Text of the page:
Coming to the English throne at a time of insecurity and unrest, Elizabeth I appointed her secretary Sir Francis Walsingham as de facto spymaster. In this history, John Cooper recounts Walsingham's methodical creation of a network of agents in England and Europe who provided him with information about potential invasions or assassination plots. Cooper also delves into what is known of Walsingham's early life in an attempt to understand the mentality of a man who encouraged Elizabeth to wage a brutal war against the Catholic Irish rebels, as well as orchestrating and overseeing the execution of Mary Queen of Scots.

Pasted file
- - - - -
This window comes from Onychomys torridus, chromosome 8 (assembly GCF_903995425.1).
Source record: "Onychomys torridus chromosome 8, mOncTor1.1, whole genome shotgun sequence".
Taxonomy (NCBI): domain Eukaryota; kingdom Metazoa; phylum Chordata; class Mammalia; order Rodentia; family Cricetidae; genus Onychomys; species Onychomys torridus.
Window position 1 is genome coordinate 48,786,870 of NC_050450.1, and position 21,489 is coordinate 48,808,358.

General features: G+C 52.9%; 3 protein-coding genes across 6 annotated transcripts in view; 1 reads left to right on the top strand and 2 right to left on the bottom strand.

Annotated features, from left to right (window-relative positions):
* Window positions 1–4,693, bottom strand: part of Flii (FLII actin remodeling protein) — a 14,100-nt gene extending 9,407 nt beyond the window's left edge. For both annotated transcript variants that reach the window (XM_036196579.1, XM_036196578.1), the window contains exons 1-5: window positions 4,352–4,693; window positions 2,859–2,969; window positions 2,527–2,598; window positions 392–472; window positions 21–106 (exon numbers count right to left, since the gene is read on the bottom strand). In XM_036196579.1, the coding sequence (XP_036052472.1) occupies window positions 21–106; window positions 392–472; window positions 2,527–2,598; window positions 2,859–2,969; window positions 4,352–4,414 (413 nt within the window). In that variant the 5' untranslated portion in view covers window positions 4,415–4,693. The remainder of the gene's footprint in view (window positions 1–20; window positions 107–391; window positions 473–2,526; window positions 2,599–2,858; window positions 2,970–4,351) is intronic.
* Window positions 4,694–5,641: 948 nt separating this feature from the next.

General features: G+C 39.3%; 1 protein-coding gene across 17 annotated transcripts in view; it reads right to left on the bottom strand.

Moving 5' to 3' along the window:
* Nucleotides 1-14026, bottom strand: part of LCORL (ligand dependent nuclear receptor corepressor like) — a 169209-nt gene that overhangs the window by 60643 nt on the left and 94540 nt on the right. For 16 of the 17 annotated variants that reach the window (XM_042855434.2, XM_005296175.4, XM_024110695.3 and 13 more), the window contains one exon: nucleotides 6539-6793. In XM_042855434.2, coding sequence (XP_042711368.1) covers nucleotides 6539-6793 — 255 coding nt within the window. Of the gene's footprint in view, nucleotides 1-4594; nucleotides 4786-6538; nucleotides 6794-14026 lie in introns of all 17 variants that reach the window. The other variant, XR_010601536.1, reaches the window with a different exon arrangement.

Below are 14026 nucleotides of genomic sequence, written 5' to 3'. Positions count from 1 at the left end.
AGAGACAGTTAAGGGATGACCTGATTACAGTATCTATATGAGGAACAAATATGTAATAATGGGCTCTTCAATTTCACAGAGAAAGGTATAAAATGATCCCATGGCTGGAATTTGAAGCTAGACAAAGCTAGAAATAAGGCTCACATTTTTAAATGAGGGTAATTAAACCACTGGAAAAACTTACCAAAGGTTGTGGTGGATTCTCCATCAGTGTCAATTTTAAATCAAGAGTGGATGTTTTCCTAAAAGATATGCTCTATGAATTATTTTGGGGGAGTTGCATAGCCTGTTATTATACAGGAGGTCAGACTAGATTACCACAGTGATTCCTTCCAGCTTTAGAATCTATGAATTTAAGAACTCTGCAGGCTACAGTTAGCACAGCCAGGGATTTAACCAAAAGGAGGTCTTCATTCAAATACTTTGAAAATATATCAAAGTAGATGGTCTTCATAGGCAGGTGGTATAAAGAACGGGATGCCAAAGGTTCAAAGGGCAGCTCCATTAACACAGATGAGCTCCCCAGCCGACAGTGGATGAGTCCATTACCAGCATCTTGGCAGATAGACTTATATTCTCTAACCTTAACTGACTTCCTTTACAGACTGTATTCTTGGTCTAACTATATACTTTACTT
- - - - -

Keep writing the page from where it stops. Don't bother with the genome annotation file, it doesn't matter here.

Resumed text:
"A superb new account of Walsingham and the Tudor age that paints a John le Carré-like world of double-dealing and intrigue.... In pages of crisp prose and with punctilious scholarship and vivid storytelling, [this book] brilliantly recreates Elizabethan England in all its cloak-and-dagger intrigue and glory."—The Sunday Telegraph (UK)